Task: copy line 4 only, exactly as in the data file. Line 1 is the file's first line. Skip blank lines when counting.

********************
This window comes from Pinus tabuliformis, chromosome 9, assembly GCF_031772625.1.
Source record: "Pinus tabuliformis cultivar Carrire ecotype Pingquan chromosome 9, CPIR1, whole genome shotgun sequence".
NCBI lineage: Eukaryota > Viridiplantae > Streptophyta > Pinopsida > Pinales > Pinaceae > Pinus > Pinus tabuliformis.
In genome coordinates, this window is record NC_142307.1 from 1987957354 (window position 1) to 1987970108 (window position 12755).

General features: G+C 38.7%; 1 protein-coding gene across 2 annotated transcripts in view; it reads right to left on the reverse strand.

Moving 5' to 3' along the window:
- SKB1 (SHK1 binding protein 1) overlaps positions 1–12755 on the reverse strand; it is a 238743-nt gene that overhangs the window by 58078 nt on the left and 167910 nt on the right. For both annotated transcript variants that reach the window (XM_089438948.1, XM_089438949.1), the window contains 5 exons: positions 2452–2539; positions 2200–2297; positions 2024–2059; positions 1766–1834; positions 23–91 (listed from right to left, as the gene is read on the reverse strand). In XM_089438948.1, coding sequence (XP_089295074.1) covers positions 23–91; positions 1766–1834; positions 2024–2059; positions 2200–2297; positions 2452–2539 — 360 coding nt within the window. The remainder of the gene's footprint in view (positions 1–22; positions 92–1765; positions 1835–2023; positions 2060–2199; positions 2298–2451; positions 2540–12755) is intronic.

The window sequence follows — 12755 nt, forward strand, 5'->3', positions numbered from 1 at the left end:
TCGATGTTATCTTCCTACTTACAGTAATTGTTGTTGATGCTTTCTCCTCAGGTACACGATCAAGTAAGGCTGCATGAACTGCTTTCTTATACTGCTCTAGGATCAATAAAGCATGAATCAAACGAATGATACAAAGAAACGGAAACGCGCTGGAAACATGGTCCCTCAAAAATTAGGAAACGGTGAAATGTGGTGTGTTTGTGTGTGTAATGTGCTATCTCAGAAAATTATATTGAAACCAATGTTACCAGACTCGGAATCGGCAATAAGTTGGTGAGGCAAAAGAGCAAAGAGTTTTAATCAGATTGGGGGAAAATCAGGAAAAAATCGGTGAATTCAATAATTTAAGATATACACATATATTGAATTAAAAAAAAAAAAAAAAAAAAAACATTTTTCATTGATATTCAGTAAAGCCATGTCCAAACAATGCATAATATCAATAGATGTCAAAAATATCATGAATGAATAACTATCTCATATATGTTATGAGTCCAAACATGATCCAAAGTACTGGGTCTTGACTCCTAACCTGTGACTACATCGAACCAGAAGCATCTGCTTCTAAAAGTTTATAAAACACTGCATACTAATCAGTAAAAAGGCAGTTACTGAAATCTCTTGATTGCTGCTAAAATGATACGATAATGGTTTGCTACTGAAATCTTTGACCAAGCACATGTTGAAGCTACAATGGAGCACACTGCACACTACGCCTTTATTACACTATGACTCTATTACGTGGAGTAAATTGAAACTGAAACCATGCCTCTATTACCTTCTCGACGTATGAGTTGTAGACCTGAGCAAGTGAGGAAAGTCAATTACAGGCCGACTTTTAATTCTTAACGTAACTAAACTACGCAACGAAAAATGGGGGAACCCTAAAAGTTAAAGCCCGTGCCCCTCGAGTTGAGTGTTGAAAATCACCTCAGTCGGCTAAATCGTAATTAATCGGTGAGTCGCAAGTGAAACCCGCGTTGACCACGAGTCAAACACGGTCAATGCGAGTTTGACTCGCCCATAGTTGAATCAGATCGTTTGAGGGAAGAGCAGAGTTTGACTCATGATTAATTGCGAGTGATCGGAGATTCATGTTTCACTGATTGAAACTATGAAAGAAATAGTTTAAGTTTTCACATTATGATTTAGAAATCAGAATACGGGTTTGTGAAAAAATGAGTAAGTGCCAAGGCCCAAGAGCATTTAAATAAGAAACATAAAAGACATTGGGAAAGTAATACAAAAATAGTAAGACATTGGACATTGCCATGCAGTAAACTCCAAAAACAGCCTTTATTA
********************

In genome coordinates, this window is record NC_142307.1 from 1987957354 (window position 1) to 1987970108 (window position 12755).